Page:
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Study Type : Interventional  (Clinical Trial)
Actual Enrollment : 110 participants
Allocation: Randomized
Intervention Model: Parallel Assignment
Masking: Single (Outcomes Assessor)
Primary Purpose: Prevention
Official Title: Feasibility and Effects of Preventive Home Visits for Older Adults
Study Start Date : January 2008
Actual Primary Completion Date : May 2010
Actual Study Completion Date : May 2010

Arm Intervention/treatment
Experimental: Preventive home visit
receives preventive home visit intervention 4 times over 1 year
Behavioral: Preventive home visit
in-home visit by a trained occupational therapist to assess older adult's living context and occupational performance and to provide recommendations for changes or continuation of behavior or context

Active Comparator: comparison group
receives information packets on local services for older adults and health promotion material twice during 1 year
Behavioral: minimal intervention
provision of information related to services and health promotion for older adults as a low-cost minimal alternative to the intervention

Primary Outcome Measures :
  1. functional ability [ Time Frame: 5 times across approx. 15 months ]

Secondary Outcome Measures :
  1. life satisfaction [ Time Frame: 5 times across approx. 15 months ]

Information from the National Library of Medicine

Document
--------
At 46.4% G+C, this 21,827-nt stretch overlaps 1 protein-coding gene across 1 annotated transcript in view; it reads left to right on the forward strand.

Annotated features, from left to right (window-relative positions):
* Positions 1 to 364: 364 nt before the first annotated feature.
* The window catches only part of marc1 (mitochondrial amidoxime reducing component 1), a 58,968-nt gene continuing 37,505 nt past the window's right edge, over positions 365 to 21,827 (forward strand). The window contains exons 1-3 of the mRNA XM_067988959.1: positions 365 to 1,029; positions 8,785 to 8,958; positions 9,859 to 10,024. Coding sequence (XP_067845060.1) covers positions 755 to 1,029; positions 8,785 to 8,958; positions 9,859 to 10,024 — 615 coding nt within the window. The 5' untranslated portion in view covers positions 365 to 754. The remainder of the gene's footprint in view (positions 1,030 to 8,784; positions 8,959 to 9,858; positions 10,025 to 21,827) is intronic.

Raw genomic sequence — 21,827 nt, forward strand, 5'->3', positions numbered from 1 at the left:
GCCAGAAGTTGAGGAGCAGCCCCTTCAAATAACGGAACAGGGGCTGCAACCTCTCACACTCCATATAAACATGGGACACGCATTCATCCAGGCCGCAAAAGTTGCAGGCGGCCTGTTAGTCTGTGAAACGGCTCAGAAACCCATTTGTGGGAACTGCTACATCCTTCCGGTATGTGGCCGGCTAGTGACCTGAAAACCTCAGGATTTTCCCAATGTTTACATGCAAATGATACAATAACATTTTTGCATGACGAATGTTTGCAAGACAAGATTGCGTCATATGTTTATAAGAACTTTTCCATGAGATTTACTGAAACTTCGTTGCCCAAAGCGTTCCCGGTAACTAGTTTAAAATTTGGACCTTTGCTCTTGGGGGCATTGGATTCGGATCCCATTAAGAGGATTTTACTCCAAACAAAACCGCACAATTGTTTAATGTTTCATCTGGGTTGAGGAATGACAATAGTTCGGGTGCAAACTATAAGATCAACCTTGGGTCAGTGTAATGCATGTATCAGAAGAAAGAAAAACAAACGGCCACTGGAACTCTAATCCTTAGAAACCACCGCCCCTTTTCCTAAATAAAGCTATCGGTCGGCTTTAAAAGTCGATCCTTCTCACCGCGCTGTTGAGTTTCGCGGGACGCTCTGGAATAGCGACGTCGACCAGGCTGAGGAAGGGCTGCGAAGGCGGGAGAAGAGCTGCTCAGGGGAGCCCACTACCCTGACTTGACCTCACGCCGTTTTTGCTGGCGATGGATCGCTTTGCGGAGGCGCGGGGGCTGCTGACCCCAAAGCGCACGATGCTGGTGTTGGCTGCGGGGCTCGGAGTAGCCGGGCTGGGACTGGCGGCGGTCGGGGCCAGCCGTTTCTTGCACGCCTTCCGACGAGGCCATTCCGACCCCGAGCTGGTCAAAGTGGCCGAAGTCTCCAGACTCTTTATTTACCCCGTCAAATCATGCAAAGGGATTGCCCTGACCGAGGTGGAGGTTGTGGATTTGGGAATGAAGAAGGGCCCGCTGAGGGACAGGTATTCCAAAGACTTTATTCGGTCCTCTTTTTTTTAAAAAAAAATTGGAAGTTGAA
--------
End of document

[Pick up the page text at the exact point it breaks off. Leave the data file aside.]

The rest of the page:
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Ages Eligible for Study:   75 Years and older   (Older Adult)
Sexes Eligible for Study:   All
Accepts Healthy Volunteers:   Yes

Inclusion Criteria:

  • 75 years or older
  • lives in community (not in nursing home or assisted living)
  • not currently receiving home health services
  • vulnerable elders survey score of 3 or higher

Information from the National Library of Medicine

To learn more about this study, you or your doctor may contact the study research staff using the contact information provided by the sponsor.

Please refer to this study by its identifier (NCT number): NCT00985283

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United States, North Carolina
University of North Carolina at Chapel Hill
Chapel Hill, North Carolina, United States, 27516
Sponsors and Collaborators
University of North Carolina, Chapel Hill
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Principal Investigator: Malcolm P. Cutchin, PhD University of North Carolina, Chapel Hill
Publications automatically indexed to this study by Identifier (NCT Number):
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Responsible Party: University of North Carolina, Chapel Hill Identifier: NCT00985283    
Other Study ID Numbers: R21-AG29502-2
First Posted: September 28, 2009    Key Record Dates
Last Update Posted: September 16, 2011
Last Verified: September 2011
Keywords provided by University of North Carolina, Chapel Hill:
older adults
life satisfaction
self-rated health
Additional relevant MeSH terms:
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Pathologic Processes